Haass has been the president of the Council on Foreign Relations since July 2003, prior to which he was Director of Policy Planning for the United States Department of State and a close advisor to Secretary of State Colin Powell.
He believes that maintaining a consistent interventionist or conversely non-interventionist foreign policy would be a mistake and that each situation requires a custom-fit approach.
In May 2013, I reported on a World Affairs Council private reception for Haass, in San Francisco:
Yesterday, in San Francisco, I attended a World Affairs Council private reception for Richard Haass, President, Council on Foreign Relations.
Haass is out with a new book, Foreign Policy Begins at Home: The Case for Putting America's House in Order. Don't get too excited about the title of the book. It's not as though he thinks the US should mind its own business and stay out of the affairs of other countries. At the reception, Haass discussed his views and, although he wants to see a strong domestic economy, his idea of a "foreign policy that begins at home" doesn't mean he is against United States interventions globally. Though he does want to see a shift in regional focus.
During the reception he said that the United States should stop its fixation with the "Greater Middle East." He said there are no great powers in the Middle East, thus less focus needs to be given to the region. He said the focus needs to be "dialed down." On the other hand, he said the US should "dial up" involvement in Asia, with more of a military presence in the area and more diplomatic dialogue.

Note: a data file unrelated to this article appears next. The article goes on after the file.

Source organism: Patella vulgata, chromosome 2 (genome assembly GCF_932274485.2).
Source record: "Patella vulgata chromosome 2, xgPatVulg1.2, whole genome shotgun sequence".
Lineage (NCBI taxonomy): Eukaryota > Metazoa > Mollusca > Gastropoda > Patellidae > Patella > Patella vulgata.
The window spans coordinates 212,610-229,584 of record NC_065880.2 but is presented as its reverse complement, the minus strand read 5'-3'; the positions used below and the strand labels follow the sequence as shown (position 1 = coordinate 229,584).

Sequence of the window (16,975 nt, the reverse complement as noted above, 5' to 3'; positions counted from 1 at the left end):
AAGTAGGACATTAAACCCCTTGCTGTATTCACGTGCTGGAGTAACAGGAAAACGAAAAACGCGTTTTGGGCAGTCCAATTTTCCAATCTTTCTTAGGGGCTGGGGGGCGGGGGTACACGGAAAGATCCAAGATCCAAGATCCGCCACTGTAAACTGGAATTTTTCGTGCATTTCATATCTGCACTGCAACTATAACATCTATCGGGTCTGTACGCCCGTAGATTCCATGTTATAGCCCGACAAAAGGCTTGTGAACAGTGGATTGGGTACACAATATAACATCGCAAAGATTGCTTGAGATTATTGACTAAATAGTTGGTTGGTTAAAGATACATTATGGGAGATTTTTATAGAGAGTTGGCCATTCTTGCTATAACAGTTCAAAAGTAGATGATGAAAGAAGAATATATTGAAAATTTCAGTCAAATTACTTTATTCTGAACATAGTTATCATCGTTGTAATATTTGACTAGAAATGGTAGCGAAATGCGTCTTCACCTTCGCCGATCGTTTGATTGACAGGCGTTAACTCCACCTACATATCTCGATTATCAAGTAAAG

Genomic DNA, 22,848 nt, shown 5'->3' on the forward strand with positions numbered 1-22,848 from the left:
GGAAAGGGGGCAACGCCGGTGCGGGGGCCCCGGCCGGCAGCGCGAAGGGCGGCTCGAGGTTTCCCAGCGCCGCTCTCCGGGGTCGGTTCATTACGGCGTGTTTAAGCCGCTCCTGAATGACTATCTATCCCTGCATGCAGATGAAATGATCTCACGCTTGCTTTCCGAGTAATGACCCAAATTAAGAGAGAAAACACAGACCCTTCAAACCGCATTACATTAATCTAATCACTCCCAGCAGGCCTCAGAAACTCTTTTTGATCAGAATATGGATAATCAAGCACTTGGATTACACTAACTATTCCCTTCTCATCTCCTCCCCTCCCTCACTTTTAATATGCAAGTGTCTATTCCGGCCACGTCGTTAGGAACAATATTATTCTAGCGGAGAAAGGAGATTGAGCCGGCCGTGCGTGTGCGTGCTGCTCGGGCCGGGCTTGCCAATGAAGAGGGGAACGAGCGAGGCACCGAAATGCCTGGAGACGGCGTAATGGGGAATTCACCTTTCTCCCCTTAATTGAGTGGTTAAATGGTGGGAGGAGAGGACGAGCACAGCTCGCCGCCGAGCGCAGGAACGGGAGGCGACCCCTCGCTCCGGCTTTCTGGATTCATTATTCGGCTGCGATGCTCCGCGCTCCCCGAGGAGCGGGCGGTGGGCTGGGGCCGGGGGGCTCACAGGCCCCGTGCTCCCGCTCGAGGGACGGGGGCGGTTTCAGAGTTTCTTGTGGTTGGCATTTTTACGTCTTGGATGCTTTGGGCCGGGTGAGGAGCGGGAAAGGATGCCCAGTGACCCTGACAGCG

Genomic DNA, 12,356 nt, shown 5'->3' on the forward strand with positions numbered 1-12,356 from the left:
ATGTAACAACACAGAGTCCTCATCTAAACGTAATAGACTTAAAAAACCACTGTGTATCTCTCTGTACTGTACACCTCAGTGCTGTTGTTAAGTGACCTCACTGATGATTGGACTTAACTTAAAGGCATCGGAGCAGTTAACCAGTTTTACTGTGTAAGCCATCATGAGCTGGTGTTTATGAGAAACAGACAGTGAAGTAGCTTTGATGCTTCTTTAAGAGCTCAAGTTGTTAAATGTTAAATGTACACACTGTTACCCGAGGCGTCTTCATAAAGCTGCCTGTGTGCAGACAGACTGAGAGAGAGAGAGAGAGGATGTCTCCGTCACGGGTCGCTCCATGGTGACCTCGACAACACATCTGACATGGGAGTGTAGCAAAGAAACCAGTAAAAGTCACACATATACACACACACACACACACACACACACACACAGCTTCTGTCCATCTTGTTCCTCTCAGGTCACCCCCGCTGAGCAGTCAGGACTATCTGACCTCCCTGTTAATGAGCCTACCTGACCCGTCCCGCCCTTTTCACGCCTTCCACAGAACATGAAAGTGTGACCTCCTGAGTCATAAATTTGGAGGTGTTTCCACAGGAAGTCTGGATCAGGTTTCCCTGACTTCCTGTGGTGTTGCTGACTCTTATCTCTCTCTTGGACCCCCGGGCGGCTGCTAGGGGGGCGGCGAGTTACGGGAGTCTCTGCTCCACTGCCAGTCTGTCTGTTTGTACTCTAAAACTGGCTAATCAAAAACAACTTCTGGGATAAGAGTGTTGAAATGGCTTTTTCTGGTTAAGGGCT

He said that the US can influence the area in a way favorable to its interests. He said, get this, "I don't want to leave Asia to the Asians." He compared Asia to early 20th century Europe, when Europe was the epicenter of world wars. He suggested the same could now occur in Asia. He implied that China was unstable and stated that more than 100,000 major protests are occurring in China each year.
He said Pakistan deeply troubled him, that the country has enormous problems. He contrasted the concern over Iran, which is just trying to build a nuclear bomb, and North Korea, which has 11 nuclear bombs, as minor compared to Pakistan, which has hundreds of nuclear weapons, some completed and others that soon will be completed...
Haass said there is nothing obvious that the US can do about the Syrian situation. He said that if Assad is taken out, the problem becomes one of a replacement and that given the various factions, a long civil war would be likely. He said he is against sending troops to Syria, but seemingly in contradiction to the complex problems he saw if Assad is overthrown, he said he was in favor of arming opposition to Assad.
BTW, Even Trump's answer on Afhgansitan and its importance because of its border with Pakistan suggests Haass influence.